The district’s ultimate goal is to be a BYOD school, and grades 6-8 one-to-one implementation begins in February after an initial implementation at the high school level.

BYOD plans will progress, but initially, Larkin said that district leaders “didn’t feel that the adults were ready to have a bunch of kids with different devices and platforms.”

In addition to iPads and Twitter, the district uses NetTexts for eBooks, Edmodo, Twitucate, EverNote, and Notability.

“Make sure administrators support you first; make sure parents know what is coming, and pay attention to age specifications on sites,” Larkin said.

Tuesday, April 9, 2013

5 Free Apps for Classrooms with a Single iPad

5 Free Apps for Classrooms with a Single iPad

“Often times, 1:1 tablet programs aren't financially feasible. However, classroom teachers can still utilize a tablet creatively and work on essential standards of the Common Core. Monica Burns, an insightful New York City educator, highlights free apps for learning and promotes collaboration in the process through small group work.”

via Edudemic
You don’t have to be in a 1:1 classroom to infuse technology into your instruction. If you have one iPad in your classroom, turn it into a technology station during literacy or math small group work. A group of 3-4 students can work collaboratively on one iPad with these fantastic free apps:

1. Toontastic: Students can work in small groups to write a script based on a story they know or one they’ve created. Toontastic allows users to tell their story by choosing a setting, creating characters, and moving each character while they record dialogue. Students must identify the tone of a story, sequence events, and act out the different parts. Each child can play the role of a character, or take on jobs like set designer and director. Using Toontastic students can draw and record their tale, creating a final product that’s perfect to share with the class or on a back-to-school night. These videos are also great for digital portfolios.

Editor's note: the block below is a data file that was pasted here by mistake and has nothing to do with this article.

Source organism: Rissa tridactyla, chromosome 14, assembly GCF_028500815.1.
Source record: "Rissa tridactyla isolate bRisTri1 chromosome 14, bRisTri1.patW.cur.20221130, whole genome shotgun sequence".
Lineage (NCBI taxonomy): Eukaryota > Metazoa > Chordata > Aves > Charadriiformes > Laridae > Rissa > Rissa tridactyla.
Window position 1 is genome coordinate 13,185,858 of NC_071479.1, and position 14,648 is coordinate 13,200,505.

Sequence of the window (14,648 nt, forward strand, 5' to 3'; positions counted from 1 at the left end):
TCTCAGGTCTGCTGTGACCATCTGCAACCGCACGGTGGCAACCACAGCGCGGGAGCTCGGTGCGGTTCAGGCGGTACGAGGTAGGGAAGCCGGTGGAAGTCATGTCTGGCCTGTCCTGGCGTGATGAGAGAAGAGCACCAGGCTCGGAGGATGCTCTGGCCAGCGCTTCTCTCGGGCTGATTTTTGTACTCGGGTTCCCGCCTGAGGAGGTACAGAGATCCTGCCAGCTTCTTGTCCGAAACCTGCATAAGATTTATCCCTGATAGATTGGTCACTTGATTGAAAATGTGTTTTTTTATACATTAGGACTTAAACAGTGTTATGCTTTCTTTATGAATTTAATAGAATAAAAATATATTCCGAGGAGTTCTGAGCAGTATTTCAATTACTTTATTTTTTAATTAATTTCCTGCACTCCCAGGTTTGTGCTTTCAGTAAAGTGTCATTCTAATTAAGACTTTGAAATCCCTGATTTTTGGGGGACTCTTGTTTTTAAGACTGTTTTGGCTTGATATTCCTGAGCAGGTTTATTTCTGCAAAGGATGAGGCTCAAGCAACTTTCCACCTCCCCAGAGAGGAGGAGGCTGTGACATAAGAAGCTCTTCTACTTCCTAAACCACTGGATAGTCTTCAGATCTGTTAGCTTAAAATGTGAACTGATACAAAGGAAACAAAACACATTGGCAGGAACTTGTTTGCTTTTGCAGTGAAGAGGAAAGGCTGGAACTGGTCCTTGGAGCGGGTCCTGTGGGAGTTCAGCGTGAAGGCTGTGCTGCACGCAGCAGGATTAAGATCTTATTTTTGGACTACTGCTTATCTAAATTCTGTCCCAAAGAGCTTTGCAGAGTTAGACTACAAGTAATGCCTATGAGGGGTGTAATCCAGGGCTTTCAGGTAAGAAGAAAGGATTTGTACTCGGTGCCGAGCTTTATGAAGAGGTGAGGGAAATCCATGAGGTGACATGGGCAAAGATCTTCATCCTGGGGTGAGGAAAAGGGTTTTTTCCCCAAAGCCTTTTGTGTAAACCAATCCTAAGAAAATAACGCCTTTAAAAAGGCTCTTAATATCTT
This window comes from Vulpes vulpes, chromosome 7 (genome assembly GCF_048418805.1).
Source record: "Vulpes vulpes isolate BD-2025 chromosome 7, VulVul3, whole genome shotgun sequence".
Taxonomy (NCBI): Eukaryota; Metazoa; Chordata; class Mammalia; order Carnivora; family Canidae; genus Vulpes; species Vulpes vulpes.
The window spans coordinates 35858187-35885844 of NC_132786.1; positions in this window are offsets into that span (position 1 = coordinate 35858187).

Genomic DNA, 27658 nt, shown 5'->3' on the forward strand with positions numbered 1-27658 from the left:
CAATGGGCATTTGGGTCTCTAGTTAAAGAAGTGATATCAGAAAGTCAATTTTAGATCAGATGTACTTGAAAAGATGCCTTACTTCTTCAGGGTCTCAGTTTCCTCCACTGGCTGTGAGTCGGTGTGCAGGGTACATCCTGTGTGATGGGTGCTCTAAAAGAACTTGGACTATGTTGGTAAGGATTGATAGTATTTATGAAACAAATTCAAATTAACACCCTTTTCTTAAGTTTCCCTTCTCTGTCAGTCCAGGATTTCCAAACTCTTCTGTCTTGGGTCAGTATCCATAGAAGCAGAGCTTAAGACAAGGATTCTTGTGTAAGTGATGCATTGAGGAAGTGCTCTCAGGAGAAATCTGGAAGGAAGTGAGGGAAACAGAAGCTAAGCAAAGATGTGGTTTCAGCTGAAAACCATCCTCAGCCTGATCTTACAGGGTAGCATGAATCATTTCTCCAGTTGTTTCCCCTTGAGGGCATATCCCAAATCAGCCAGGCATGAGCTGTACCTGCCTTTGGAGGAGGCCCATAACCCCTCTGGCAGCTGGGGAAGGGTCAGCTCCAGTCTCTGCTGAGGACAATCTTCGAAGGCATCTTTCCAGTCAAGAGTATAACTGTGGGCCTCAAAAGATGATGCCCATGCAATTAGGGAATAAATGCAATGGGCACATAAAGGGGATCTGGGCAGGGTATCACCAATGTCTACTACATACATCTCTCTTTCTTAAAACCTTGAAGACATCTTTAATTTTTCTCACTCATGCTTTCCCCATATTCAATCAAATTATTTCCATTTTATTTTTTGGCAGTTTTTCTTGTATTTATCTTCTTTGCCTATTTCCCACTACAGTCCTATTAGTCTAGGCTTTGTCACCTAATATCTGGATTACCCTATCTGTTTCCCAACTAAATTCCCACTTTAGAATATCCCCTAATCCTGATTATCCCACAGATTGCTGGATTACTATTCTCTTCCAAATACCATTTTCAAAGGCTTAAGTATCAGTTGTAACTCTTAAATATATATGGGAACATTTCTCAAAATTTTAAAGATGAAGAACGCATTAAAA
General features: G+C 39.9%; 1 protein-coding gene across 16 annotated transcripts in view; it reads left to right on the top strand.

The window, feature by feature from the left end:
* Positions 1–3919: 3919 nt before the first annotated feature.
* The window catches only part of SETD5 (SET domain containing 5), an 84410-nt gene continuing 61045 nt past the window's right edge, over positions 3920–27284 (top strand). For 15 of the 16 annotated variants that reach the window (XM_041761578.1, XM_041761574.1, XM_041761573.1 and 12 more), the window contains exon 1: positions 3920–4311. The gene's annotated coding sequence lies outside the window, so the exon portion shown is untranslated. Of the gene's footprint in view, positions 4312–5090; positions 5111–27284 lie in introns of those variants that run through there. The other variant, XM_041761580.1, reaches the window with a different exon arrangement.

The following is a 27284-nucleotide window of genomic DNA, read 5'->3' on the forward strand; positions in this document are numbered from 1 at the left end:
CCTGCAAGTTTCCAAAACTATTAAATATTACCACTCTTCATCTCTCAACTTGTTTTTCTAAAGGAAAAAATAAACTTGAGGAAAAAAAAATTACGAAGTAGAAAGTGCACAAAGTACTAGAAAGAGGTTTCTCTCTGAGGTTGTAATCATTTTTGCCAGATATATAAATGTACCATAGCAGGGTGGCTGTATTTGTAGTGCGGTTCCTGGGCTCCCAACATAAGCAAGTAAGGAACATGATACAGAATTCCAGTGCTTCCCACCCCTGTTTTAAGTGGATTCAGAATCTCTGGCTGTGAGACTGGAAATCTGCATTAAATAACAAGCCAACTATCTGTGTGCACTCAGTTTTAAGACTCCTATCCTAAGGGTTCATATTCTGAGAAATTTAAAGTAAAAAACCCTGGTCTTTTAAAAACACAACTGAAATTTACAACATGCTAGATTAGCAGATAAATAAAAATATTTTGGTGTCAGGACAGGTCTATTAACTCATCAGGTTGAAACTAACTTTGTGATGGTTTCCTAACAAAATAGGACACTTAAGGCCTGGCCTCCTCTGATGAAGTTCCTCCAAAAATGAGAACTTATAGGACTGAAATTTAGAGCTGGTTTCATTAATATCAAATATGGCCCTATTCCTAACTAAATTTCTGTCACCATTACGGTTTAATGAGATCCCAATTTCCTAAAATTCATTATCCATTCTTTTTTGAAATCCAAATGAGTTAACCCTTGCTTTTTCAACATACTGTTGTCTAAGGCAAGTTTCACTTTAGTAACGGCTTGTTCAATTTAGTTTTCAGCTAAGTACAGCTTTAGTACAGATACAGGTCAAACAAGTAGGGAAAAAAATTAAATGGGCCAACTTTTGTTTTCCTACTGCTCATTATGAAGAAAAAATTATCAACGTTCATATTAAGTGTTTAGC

2. Math Fluency: Instead of having students use paper flashcards to quiz each other on math facts try one of the free iPad apps – there are many to choose from – that quiz students on addition, subtraction, division and multiplication. Using just one iPad (or iPod Touch) students can work in teams to quiz one another to reinforce these basic skills. Fluency is an important foundational skill and digital flashcards are an easy way to create a technology math station.